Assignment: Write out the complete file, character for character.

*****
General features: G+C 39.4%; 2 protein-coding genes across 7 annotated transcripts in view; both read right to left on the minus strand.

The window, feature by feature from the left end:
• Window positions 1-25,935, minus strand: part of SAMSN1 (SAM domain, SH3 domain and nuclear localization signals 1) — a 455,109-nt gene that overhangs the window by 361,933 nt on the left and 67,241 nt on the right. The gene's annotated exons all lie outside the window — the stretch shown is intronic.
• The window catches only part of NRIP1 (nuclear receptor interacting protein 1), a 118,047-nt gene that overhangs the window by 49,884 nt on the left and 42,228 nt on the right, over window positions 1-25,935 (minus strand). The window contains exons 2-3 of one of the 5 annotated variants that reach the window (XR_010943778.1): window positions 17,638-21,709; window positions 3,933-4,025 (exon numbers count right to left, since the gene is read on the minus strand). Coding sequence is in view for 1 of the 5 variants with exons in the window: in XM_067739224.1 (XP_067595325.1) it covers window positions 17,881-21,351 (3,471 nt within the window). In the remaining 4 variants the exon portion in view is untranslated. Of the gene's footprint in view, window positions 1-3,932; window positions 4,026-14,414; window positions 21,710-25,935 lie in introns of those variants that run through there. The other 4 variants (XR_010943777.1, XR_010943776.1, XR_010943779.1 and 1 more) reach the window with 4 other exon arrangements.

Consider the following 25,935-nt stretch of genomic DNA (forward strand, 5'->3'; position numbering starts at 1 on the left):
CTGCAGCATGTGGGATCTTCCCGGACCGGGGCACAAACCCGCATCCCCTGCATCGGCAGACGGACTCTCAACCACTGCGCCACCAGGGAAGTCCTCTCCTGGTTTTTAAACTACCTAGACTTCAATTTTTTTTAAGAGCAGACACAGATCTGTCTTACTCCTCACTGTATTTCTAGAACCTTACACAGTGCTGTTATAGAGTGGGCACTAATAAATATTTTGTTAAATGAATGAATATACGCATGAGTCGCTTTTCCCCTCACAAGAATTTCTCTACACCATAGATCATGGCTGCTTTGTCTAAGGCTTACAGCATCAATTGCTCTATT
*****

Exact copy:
General features: G+C 39.4%; 2 protein-coding genes across 7 annotated transcripts in view; both read right to left on the minus strand.

The window, feature by feature from the left end:
• Window positions 1-25,935, minus strand: part of SAMSN1 (SAM domain, SH3 domain and nuclear localization signals 1) — a 455,109-nt gene that overhangs the window by 361,933 nt on the left and 67,241 nt on the right. The gene's annotated exons all lie outside the window — the stretch shown is intronic.
• The window catches only part of NRIP1 (nuclear receptor interacting protein 1), a 118,047-nt gene that overhangs the window by 49,884 nt on the left and 42,228 nt on the right, over window positions 1-25,935 (minus strand). The window contains exons 2-3 of one of the 5 annotated variants that reach the window (XR_010943778.1): window positions 17,638-21,709; window positions 3,933-4,025 (exon numbers count right to left, since the gene is read on the minus strand). Coding sequence is in view for 1 of the 5 variants with exons in the window: in XM_067739224.1 (XP_067595325.1) it covers window positions 17,881-21,351 (3,471 nt within the window). In the remaining 4 variants the exon portion in view is untranslated. Of the gene's footprint in view, window positions 1-3,932; window positions 4,026-14,414; window positions 21,710-25,935 lie in introns of those variants that run through there. The other 4 variants (XR_010943777.1, XR_010943776.1, XR_010943779.1 and 1 more) reach the window with 4 other exon arrangements.

Consider the following 25,935-nt stretch of genomic DNA (forward strand, 5'->3'; position numbering starts at 1 on the left):
CTGCAGCATGTGGGATCTTCCCGGACCGGGGCACAAACCCGCATCCCCTGCATCGGCAGACGGACTCTCAACCACTGCGCCACCAGGGAAGTCCTCTCCTGGTTTTTAAACTACCTAGACTTCAATTTTTTTTAAGAGCAGACACAGATCTGTCTTACTCCTCACTGTATTTCTAGAACCTTACACAGTGCTGTTATAGAGTGGGCACTAATAAATATTTTGTTAAATGAATGAATATACGCATGAGTCGCTTTTCCCCTCACAAGAATTTCTCTACACCATAGATCATGGCTGCTTTGTCTAAGGCTTACAGCATCAATTGCTCTATT